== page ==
Answer Man: Why does McRib get no respect?

News-DemocratJune 2, 2014 

Why does McDonald's keep bringing the McRib sandwich back to its menu -- and then removing it a few weeks or months later year after year?

-- Bill Hollein, of Breese

What do you want to bet that the McRib may have been Rodney Dangerfield's favorite sandwich?

After all, like the famous comedian, it just don't get no respect. It's like the Edsel of fast-food sandwiches for all the abuse it receives.

For example, there was the "Big Bang Theory" episode when Penny tries to explain to nerdy Sheldon that Tennessee Williams' drama "Cat on a Hot Tin Roof" is an American classic. "So is the McRib sandwich," he replies, "but I don't care for those, either."

Arsenio Hall once called it "Spam covered with sauce." Or how about comedian John Oliver comparing the McRib to the death penalty being permitted in a moral society. "Tantalizing," he observed of both, "but ethically wrong."

I remember trying one after they debuted in 1981. McDonald's was making a major marketing push at the time and newspaper pictures sort of made them look like a small slab straight off the grill. So with the taste of ribs that my dad would carefully smoke for three or four hours in my mind, I ordered one. What I bit into, of course, was a lump of something I hoped was pork drowning in mediocre sauce.

Which is how many customers apparently feel, according to Peter McGuinness, CEO of DDB Chicago, McDonald's lead advertising agency. In an interview in the Business Insider, McGuinness said McDonald's demands that all of its menu items be hugely popular or else they are yanked. The McRib doesn't meet that criterion, so it can't be a full-time offering.

But enough people do like them that McDonald's dangles the "treat" out there for short periods in hopes of bringing fans back and perhaps introducing new generations to them. It's sort of like Disney releasing its umpteenth version of "Sleeping Beauty." It's only going to be available for a limited time before it's locked away in the vaults again, it warns as it tries to work fans into a frenzy.

So it is with the McRib, McGuinness said. It's often released around the Thanksgiving-Christmas season, when the company is looking for an extra holiday lure. ( "We don't really do polar bears," McGuinness says, referring to the classic holiday Coca-Cola commercials.)

It also may remind people of the now-departed days of the summer barbecue. The McRib provides "a great piece of buzzy news that surprises and delights late in the year on the marketing calendar." (Some who track agricultural trends also suggest the McRib returns when the pork meat that goes into them is cheapest.)

Of course, if fans knew the real story behind products like the McRib, they might reconsider before buying. That tale involves Roger Mandingo, a University of Nebraska at Lincoln professor who helped perfect the process of turning "lower-valued" meat trimmings into restructured meat products like the McRib.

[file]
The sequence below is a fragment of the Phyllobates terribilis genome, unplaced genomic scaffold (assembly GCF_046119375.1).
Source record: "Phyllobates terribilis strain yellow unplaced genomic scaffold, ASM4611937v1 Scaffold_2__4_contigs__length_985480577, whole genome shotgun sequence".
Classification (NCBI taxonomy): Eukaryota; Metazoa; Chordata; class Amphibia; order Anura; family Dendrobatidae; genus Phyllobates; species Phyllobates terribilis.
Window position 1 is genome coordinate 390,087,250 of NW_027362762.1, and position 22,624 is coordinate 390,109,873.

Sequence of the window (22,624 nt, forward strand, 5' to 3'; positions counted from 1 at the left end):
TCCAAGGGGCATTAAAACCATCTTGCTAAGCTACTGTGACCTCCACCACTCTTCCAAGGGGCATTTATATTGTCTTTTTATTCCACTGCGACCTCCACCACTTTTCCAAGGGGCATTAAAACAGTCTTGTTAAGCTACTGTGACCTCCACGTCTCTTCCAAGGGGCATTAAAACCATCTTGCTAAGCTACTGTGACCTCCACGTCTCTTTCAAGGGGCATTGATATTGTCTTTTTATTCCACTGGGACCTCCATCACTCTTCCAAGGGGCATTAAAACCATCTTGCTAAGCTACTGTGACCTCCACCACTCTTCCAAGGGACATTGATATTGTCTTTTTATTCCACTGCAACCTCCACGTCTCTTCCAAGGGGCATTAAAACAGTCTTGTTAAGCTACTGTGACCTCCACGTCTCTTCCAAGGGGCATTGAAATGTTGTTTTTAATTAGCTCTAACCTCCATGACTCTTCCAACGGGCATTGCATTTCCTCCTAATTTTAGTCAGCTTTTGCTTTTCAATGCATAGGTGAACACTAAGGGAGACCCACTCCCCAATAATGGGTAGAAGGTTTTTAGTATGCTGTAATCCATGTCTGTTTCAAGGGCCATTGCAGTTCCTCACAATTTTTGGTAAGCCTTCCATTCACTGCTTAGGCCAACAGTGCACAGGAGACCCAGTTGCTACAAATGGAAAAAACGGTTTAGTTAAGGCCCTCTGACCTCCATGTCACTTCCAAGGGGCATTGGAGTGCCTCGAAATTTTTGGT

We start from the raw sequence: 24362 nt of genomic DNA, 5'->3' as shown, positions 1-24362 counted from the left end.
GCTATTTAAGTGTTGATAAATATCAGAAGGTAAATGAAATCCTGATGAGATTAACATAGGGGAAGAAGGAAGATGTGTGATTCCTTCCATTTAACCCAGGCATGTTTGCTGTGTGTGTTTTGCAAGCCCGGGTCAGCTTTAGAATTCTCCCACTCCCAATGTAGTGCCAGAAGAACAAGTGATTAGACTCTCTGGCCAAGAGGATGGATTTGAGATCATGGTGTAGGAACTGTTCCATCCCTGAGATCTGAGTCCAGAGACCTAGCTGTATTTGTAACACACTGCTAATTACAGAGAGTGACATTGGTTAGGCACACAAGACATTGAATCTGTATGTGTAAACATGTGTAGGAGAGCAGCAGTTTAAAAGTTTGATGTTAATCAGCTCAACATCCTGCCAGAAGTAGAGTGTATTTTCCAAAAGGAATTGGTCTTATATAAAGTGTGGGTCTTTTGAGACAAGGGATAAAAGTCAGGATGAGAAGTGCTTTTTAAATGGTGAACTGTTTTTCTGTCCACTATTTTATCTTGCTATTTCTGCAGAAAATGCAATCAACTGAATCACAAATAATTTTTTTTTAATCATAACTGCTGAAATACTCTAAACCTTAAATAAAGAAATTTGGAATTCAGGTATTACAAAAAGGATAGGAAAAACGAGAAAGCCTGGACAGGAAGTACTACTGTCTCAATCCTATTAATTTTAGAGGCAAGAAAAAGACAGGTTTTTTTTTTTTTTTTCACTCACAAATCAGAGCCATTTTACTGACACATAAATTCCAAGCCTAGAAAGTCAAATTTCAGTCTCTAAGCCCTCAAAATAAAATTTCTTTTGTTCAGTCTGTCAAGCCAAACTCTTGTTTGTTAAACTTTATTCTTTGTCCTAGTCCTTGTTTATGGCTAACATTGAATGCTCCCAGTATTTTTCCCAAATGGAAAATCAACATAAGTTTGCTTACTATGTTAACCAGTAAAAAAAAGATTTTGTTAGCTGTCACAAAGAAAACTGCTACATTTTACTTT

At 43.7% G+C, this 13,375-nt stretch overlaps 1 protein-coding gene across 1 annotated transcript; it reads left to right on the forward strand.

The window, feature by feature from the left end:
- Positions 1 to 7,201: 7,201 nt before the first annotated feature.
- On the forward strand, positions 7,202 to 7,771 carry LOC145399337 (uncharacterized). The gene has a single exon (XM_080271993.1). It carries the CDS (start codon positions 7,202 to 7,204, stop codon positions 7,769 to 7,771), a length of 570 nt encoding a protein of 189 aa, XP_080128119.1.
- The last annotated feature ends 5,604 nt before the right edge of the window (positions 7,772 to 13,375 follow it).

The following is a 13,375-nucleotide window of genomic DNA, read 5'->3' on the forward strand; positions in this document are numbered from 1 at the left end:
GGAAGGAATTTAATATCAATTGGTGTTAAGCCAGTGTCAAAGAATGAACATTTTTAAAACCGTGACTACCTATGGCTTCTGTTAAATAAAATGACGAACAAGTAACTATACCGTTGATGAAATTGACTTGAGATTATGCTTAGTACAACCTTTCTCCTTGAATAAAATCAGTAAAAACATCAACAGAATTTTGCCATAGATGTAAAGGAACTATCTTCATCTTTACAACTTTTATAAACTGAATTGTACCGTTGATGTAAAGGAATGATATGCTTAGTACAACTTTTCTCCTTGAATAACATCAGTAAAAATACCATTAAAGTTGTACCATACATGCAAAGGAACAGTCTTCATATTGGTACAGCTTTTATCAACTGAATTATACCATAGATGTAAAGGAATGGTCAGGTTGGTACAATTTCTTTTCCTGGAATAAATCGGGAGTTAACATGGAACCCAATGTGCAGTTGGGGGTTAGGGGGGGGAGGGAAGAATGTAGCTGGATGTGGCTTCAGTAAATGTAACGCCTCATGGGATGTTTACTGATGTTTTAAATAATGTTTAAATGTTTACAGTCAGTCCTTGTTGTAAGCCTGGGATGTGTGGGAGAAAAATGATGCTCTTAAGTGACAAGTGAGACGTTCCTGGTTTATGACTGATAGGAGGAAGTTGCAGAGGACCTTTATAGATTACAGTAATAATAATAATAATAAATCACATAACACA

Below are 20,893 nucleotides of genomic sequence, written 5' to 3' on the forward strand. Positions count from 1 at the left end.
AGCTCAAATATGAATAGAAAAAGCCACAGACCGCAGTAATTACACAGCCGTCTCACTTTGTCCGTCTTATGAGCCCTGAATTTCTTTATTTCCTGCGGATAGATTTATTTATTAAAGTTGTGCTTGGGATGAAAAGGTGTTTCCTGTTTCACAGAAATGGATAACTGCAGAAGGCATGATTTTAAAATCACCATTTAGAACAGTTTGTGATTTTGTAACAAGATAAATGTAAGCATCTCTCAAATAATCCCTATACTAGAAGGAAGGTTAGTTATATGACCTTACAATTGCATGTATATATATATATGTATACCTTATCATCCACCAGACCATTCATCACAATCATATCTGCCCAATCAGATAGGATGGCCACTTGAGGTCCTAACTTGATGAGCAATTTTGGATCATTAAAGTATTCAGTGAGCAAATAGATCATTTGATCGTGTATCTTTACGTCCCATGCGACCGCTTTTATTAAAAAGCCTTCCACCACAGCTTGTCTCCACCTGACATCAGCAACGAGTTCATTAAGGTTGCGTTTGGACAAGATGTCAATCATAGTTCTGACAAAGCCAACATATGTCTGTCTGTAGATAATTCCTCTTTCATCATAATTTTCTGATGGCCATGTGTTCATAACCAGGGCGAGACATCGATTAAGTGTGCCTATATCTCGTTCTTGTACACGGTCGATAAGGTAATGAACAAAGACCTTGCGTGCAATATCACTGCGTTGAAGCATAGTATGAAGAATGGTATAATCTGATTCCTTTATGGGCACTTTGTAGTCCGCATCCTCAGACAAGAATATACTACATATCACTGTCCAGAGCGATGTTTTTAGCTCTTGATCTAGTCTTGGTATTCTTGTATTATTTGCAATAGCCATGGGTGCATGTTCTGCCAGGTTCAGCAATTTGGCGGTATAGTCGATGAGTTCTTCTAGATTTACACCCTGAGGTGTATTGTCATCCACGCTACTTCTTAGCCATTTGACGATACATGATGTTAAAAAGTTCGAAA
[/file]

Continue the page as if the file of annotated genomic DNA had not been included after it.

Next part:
It involves mixing the trimmings with salt and water to extract certain proteins. Those proteins produce a glue that binds muscle pieces together. These muscle pieces are then reformed as a "meat log" that can be cut into steaks or chops which, when cooked, are similar in look and texture as their intact muscle counterparts.

"Most people would be extremely unhappy if they were served heart or tongue on a plate," Mandingo, a Meat Industry Hall of Famer, wrote in "Food Chains: From Farmyard to Shopping Cart." "But flaked into a restructured product it loses its identity. Such products as tripe, heart and scalded stomachs are high in protein, completely edible, wholesome and nutritious, and most are already used in sausage without objection."

You also may be somewhat relieved to know that the McRib itself was the idea of Rene Arend. A native of Luxembourg, he came to Chicago in the 1950s as a cook at the Drake, where he won a gourmet cooking contest in 1959

Twenty years later, Ray Kroc lured him to McDonald's, where Arend developed both the equally restructured Chicken McNuggets (introduced nationally in 1983) and the McRib, patterned after the pulled-pork barbecue Arend had enjoyed in South Carolina.

"We have to cater to the American public," he once told Chicago Magazine as to why he would turn in his toque from five-star restaurants to become executive chef at McDonald's. "I am 31 years here, nearly as long as McDonald's. McDonald's is perfect American food, you see. But never are any restrictions put on me when I do a product."

As for me, if desperate I still will order a Quarter Pounder with cheese. But ever since my first taste, I've always been thankful God used something other than a McRib to create Eve.

Today's trivia

With the recent DVD release of the entire "Hill Street Blues" series comes this question: Who was the only cast member to be nominated for an Emmy in each of its seven seasons?

Answer to Sunday's trivia: According to the "Star Wars Holiday Special" (mercifully shown only once with Bea Arthur, Harvey Korman, et al.) Chewbacca was married to Malla (pronounced Molla and short for Mallatobuck) with Lumpawarrump ("Lumpy") his son and Attichitcuk ("Itchy") his father.

Send your questions to Roger Schlueter, Belleville News-Democrat, 120 S. Illinois St., P.O. Box 427, Belleville, IL 62222-0427 or rschlueter@bnd.com or call 618-239-2465.

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